Photo: Short-horned lizard

Short-horned lizards have an array of defenses to dissuade would-be predators, including a spike-covered exterior and the ability in some species to shoot blood from their eyes.

Photograph courtesy Gary M. Stolz/U.S. Fish & Wildlife Service


Map: Horned toad range

Horned Toad (Short-Horned Lizard) Range

Fast Facts

2.5 to 6 in. (6.4 to 15.2 cm)
Group name:
Did you know?
Some species of short-horned lizards are capable of squirting blood from the corners of their eyes when attacked.
Size relative to a tea cup:
Illustration: Horned toad compared with tea cup

The short-horned lizard is often referred to as a “horned toad” or “horny toad” because its squat, flattened shape and short, blunt snout give it a toad-ish look. There are over a dozen recognized species found in the deserts and semi-arid environments of North and Central America, from southern Canada to Guatemala.

Species are distinguishable by the formidable crown of horns adorning their head and the numerous spines across their back. Their coloring can be yellowish, gray, or reddish-brown depending on the environment they inhabit, and, combined with their shape, affords them considerable camouflage on the surface. They feed primarily on ants, waiting for one to unsuspectingly crawl by before snapping it in and swallowing it whole. They are also known to eat grasshoppers, beetles, and spiders.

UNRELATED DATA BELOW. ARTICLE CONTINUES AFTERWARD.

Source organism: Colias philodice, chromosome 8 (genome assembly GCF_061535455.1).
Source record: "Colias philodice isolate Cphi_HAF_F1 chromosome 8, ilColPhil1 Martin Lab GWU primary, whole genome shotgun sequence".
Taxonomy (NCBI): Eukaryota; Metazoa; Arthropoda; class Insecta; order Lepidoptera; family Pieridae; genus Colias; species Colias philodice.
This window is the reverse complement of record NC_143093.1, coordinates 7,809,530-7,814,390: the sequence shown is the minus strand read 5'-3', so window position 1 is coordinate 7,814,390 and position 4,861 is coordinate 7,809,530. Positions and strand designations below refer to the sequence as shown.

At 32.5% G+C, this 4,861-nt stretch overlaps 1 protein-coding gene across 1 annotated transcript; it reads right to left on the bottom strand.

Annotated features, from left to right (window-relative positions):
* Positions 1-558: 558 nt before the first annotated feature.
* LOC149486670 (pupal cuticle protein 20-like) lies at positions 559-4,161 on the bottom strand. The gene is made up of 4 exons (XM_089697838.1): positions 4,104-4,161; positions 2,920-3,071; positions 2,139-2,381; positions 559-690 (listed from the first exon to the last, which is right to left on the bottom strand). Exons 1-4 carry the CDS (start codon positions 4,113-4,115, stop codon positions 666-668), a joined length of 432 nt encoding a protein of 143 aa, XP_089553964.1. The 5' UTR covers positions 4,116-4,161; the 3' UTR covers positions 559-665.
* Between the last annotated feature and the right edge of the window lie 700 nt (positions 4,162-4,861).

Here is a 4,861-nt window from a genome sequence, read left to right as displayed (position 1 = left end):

Despite their spiky features, short-horned lizards are preyed upon by a number of creatures, including hawks, roadrunners, snakes, lizards, dogs, wolves, and coyotes. Consequently, beyond their natural camouflage, they have adapted a pair of remarkable talents. In order to ward off hungry predators, short-horned lizards are capable of inflating their bodies up to twice their size, resembling a spiny balloon. And if this proves insufficient, some species employ one of the animal kingdom’s most bizarre defensive mechanisms: They shoot blood from their eyes.

The ominous squirting blood emanates from ducts in the corners of their eyes and can travel a distance of up to three feet (one meter). It’s meant to confuse would-be predators, but also contains a chemical that is noxious to dogs, wolves, and coyotes.

Over recent decades short-horn lizard populations have been in decline throughout their range. Destruction of their native habitat, efforts to eradicate ants—their staple food—and the pet trade have all contributed to this.

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